Strength and core training

Even though your challenge might be mostly about endurance it is good to incorporate some strength work, eg body weight exercises such as squats to improve your form and help you avoid injury. Core training refers to strengthening the muscle that help your body maintain good posture and balance such as your abdominal muscles. If strength and core training is new to you, seeking advice from a personal trainer who will be able to tailor exercises to you and help you perform them with the correct form is a really good idea.



Stretching is a really important and often overlooked part of training. Moving with tight muscles can feel like trying to move against tight rubber bands, making your movement much less efficient and tiring. Tight muscles also put your body a risk of injuries associated with poor posture. Utilising stretching to ensure that you have good flexibility is therefore important for maximising your efficiency and avoiding injury. Stretching can be done as a session in it’s own right or after another workout. When you stretch it should feel as though you are stretching but it should not be painful. To get the maximum effect, stretches should be held for at least 30 seconds and repeated at least 3 times. If you are unsure about stretching seek the advice of a personal trainer.


Harness the power of Yoga

Yoga is an increasingly popular activity and for good reason. It is great for building strength, flexibility, balance, concentration and body awareness. So much so tat many top level athletes regularly incorporate yoga into their training routines. There are many different styles of yoga. Enquire about classes near you to discover what style suits you best.


Cross training

Whilst we said that functional training is the best way to get ready for the adventure to come, it is important to mix it up sometimes. Doing a different activity prevents your mind and body from getting board, keeps your muscles on their toes by working them in a different way and helps prevent overuse injuries. Cross training can be any sort of physical activity that isn’t your main sport such as swimming, cycling, walking, running, tennis, snorkeling, climbing...


Endurance - The 10% rule

If you are building endurance, ie how far you can go or how long you can go for, the 10% rule is a good guide. Aim to increase the time/distance of your longest training session by around 10% per week. Try to push it more quickly than this, particularly with high impact sports such as running, and you will increase your risk of injury.



Doing smaller versions of your challenge is a great way to build up for your big one. Eg if you are training for a marathon then enter a half marathon. If you are training for a multi day hike, try a weekend one. This will help you to prepare mentally, get to grips with your equipment and become more familiar with the activity. Building on smaller successes is also a great way to build skills and confidence.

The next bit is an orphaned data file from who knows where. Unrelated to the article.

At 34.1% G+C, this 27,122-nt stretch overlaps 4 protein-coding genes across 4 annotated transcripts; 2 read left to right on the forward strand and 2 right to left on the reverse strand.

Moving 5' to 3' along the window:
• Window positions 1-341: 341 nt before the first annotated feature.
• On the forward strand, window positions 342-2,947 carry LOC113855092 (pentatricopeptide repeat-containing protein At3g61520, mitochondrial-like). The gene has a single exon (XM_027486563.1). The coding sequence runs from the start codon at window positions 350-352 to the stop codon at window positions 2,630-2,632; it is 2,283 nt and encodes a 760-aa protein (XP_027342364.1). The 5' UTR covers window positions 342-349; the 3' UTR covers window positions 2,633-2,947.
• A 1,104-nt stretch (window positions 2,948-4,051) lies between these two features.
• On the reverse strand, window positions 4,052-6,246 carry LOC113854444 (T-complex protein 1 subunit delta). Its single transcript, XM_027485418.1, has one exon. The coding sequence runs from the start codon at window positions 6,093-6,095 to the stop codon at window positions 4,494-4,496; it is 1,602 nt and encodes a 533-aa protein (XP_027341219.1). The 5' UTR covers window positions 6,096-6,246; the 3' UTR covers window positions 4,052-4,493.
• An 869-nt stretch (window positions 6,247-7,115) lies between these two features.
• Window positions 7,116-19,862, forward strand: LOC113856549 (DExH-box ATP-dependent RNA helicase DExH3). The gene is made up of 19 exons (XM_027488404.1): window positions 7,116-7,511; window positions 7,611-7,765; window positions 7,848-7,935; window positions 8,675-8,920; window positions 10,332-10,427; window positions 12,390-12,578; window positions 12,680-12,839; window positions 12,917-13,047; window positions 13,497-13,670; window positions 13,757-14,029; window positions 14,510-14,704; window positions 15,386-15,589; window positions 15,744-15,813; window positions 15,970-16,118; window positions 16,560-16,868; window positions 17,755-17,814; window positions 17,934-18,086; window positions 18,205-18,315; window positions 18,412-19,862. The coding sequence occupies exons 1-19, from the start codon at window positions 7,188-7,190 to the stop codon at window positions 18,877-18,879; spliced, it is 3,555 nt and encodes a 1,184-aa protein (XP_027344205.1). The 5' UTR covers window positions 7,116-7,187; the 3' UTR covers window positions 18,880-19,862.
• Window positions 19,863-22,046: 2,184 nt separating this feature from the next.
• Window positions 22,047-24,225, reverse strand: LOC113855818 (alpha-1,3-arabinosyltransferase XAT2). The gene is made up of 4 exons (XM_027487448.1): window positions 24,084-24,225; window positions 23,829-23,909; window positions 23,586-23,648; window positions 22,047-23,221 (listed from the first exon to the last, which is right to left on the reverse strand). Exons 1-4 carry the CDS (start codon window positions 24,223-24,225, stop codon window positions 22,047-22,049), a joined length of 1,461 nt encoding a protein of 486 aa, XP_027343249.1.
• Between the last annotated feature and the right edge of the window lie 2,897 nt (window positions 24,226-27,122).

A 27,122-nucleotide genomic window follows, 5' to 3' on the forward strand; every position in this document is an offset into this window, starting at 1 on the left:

Rest days

So often overlooked, rest days are as important a part of your training as any other. Rest days are when your body repairs and rebuilds after a heavy session, enabling you to become stronger and faster. You will see that all of the example training plans coming up have rest days incorporated in them. How much rest you will need depends on what you are training for but as a rough guide you should always aim for one or two each week.

Think about how you can fit the training elements into a plan that works for you. Here is one example to give you an idea how it might look. 


Example 12 week training plan - for multi day cycle challenge



Remember that if you are new to exercising, starting a different form of exercise or are at all unsure about how much you should do, you should consult with your doctor. Mild soreness after exercise is normal but if you experience pain or difficulty with any exercise, stop and consult your doctor or healthcare professional. If you experience any symptoms of weakness, unsteadiness, light-headedness or dizziness, chest pain or pressure, nausea, or shortness of breath discontinue the exercise and consult with your doctor. In order to ensure that you are performing exercises correctly and without putting yourself at risk of injury it is wise to seek the advice of a personal trainer who can work with you.

In the next post we will turn our attention to mental preparation.

This is part of a new series of blog posts that I am trying out for 2018. They are all about sharing our expedition and adventure planning experience to help you achieve your own goals and dreams. The aim isn't just to talk advice but to give you tools that you can actually use to make success happen. I would really love to hear how you are making use of it and what adventures you are planning. If you have found this helpful, please click on the share button below and spread the joy of adventuring :)


There are loads more training plans as well as information about making your adventure dreams a reality in Katherine's book How to have an Adventure.